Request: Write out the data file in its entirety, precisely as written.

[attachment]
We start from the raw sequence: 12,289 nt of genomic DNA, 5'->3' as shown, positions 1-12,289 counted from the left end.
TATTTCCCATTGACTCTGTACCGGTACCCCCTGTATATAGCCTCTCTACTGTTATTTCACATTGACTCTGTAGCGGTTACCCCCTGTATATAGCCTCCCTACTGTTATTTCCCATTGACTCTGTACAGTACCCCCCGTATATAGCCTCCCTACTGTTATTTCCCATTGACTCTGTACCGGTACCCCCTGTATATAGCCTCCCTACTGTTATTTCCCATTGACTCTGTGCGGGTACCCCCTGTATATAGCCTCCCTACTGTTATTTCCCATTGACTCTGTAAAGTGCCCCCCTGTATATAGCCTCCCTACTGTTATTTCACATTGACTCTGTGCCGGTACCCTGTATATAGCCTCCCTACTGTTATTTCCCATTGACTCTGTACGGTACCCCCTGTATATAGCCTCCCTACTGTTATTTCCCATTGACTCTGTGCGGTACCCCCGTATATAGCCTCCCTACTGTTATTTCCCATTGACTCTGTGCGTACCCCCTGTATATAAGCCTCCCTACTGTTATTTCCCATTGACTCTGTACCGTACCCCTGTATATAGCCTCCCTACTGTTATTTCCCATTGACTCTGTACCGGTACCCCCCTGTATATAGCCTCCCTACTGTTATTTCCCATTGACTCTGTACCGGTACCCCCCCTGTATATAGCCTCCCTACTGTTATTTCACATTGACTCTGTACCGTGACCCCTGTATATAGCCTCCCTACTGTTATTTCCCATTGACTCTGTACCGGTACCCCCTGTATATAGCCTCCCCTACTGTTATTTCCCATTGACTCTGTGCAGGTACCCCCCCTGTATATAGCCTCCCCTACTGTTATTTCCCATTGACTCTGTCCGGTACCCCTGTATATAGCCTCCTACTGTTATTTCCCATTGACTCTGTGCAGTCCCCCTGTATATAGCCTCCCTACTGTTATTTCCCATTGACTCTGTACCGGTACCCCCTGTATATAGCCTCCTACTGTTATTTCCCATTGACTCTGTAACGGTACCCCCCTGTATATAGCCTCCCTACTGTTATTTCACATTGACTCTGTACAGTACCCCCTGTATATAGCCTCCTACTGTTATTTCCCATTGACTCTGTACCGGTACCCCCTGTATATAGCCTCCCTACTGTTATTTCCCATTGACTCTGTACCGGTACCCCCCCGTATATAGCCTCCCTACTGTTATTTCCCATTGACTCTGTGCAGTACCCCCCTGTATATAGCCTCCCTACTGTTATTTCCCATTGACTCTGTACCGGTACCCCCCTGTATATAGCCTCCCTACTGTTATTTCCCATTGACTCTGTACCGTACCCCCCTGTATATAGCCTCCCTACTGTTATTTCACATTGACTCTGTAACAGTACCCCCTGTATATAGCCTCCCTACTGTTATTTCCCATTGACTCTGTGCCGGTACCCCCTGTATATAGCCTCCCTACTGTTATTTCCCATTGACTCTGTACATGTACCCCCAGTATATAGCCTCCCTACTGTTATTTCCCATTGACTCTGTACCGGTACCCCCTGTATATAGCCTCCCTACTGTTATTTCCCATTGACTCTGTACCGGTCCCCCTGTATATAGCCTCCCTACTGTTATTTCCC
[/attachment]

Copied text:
We start from the raw sequence: 12,289 nt of genomic DNA, 5'->3' as shown, positions 1-12,289 counted from the left end.
TATTTCCCATTGACTCTGTACCGGTACCCCCTGTATATAGCCTCTCTACTGTTATTTCACATTGACTCTGTAGCGGTTACCCCCTGTATATAGCCTCCCTACTGTTATTTCCCATTGACTCTGTACAGTACCCCCCGTATATAGCCTCCCTACTGTTATTTCCCATTGACTCTGTACCGGTACCCCCTGTATATAGCCTCCCTACTGTTATTTCCCATTGACTCTGTGCGGGTACCCCCTGTATATAGCCTCCCTACTGTTATTTCCCATTGACTCTGTAAAGTGCCCCCCTGTATATAGCCTCCCTACTGTTATTTCACATTGACTCTGTGCCGGTACCCTGTATATAGCCTCCCTACTGTTATTTCCCATTGACTCTGTACGGTACCCCCTGTATATAGCCTCCCTACTGTTATTTCCCATTGACTCTGTGCGGTACCCCCGTATATAGCCTCCCTACTGTTATTTCCCATTGACTCTGTGCGTACCCCCTGTATATAAGCCTCCCTACTGTTATTTCCCATTGACTCTGTACCGTACCCCTGTATATAGCCTCCCTACTGTTATTTCCCATTGACTCTGTACCGGTACCCCCCTGTATATAGCCTCCCTACTGTTATTTCCCATTGACTCTGTACCGGTACCCCCCCTGTATATAGCCTCCCTACTGTTATTTCACATTGACTCTGTACCGTGACCCCTGTATATAGCCTCCCTACTGTTATTTCCCATTGACTCTGTACCGGTACCCCCTGTATATAGCCTCCCCTACTGTTATTTCCCATTGACTCTGTGCAGGTACCCCCCCTGTATATAGCCTCCCCTACTGTTATTTCCCATTGACTCTGTCCGGTACCCCTGTATATAGCCTCCTACTGTTATTTCCCATTGACTCTGTGCAGTCCCCCTGTATATAGCCTCCCTACTGTTATTTCCCATTGACTCTGTACCGGTACCCCCTGTATATAGCCTCCTACTGTTATTTCCCATTGACTCTGTAACGGTACCCCCCTGTATATAGCCTCCCTACTGTTATTTCACATTGACTCTGTACAGTACCCCCTGTATATAGCCTCCTACTGTTATTTCCCATTGACTCTGTACCGGTACCCCCTGTATATAGCCTCCCTACTGTTATTTCCCATTGACTCTGTACCGGTACCCCCCCGTATATAGCCTCCCTACTGTTATTTCCCATTGACTCTGTGCAGTACCCCCCTGTATATAGCCTCCCTACTGTTATTTCCCATTGACTCTGTACCGGTACCCCCCTGTATATAGCCTCCCTACTGTTATTTCCCATTGACTCTGTACCGTACCCCCCTGTATATAGCCTCCCTACTGTTATTTCACATTGACTCTGTAACAGTACCCCCTGTATATAGCCTCCCTACTGTTATTTCCCATTGACTCTGTGCCGGTACCCCCTGTATATAGCCTCCCTACTGTTATTTCCCATTGACTCTGTACATGTACCCCCAGTATATAGCCTCCCTACTGTTATTTCCCATTGACTCTGTACCGGTACCCCCTGTATATAGCCTCCCTACTGTTATTTCCCATTGACTCTGTACCGGTCCCCCTGTATATAGCCTCCCTACTGTTATTTCCC